"Maybe, if we realize how ugly we make the world when we ignore our fundamental well being, we can begin to cultivate a sense of gratitude for the beauty and prestige we are capable of expressing when we take the time to love ourselves. To observe our situation. To touch it. Feel it. To sit and just be with ourselves. Maybe, if we as a people spent more time with ourselves—real time, in silence—we would realize that life is spacious enough to accommodate all of our differences, even our own internal discrepancies and contradictions."

  7. […] at elephant will stand and face the nearest flag at 11 am EST (9 am our time), offering a personal prayer, in Boulder, Colorado tomorrow morning. Join us, and encourage your friends who want to ratchet […]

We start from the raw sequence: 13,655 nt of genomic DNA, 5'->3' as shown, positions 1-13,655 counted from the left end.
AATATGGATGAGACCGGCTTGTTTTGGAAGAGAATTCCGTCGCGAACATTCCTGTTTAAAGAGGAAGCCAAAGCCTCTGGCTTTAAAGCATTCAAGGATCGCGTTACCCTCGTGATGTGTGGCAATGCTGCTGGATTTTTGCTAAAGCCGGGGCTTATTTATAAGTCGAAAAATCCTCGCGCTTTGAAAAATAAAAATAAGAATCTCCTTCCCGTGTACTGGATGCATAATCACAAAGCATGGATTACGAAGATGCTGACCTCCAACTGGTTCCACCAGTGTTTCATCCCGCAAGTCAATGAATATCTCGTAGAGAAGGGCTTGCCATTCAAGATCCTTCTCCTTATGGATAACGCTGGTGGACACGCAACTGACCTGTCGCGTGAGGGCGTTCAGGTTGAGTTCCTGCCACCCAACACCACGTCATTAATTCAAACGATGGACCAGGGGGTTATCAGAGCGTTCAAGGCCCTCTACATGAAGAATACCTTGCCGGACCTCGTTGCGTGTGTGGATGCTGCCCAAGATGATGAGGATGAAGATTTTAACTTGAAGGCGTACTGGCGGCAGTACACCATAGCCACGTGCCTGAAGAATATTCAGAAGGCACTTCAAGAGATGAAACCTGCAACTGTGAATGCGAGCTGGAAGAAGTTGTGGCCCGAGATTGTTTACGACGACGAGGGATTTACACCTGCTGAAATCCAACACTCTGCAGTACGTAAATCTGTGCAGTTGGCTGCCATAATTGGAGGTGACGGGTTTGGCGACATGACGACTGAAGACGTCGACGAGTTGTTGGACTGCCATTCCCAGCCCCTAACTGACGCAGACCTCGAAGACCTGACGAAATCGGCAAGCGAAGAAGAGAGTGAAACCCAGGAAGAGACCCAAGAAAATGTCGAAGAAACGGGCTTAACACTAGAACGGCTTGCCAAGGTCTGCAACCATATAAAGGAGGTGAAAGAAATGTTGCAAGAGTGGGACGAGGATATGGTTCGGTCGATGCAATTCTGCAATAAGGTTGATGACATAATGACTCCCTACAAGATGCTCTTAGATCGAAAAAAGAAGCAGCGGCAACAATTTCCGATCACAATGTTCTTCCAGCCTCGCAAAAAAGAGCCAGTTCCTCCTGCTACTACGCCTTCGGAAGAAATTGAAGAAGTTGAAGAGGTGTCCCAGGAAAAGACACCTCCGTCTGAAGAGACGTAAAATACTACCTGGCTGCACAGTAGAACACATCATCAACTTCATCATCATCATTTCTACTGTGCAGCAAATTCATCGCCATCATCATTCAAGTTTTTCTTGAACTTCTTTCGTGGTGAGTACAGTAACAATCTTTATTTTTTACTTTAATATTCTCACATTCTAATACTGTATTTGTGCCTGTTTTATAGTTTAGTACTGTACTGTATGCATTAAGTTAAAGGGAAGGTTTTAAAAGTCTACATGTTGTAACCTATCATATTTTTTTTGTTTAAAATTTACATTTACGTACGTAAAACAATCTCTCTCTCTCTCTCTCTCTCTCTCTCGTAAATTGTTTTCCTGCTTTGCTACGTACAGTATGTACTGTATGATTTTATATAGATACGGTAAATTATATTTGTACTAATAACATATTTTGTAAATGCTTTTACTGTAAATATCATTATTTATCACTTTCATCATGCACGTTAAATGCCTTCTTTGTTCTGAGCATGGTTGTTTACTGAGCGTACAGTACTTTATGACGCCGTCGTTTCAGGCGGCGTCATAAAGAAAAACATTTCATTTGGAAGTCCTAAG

8. tamingauthor says:

    Thank you, Ben, for working hard to get in touch with the foundations of this horror.

    Jung misreads and misinterprets Christianity in your quote. The Christian starts first with the internal; one can find this throughout the texts and the practice. But then Jung did miss quite a few things in his journey…as the record shows. So, we can set that aside and move on.

    As much as we do need to get in touch with that which is inside, as you correctly note, we need to also come to grips with an understanding of evil. Too often we do not believe evil exists; too often we look the other way or our karmic blinders obfuscate the obvious.

    The Buddha and Christ charted these waters but few have followed upstream, and few have crossed the stream.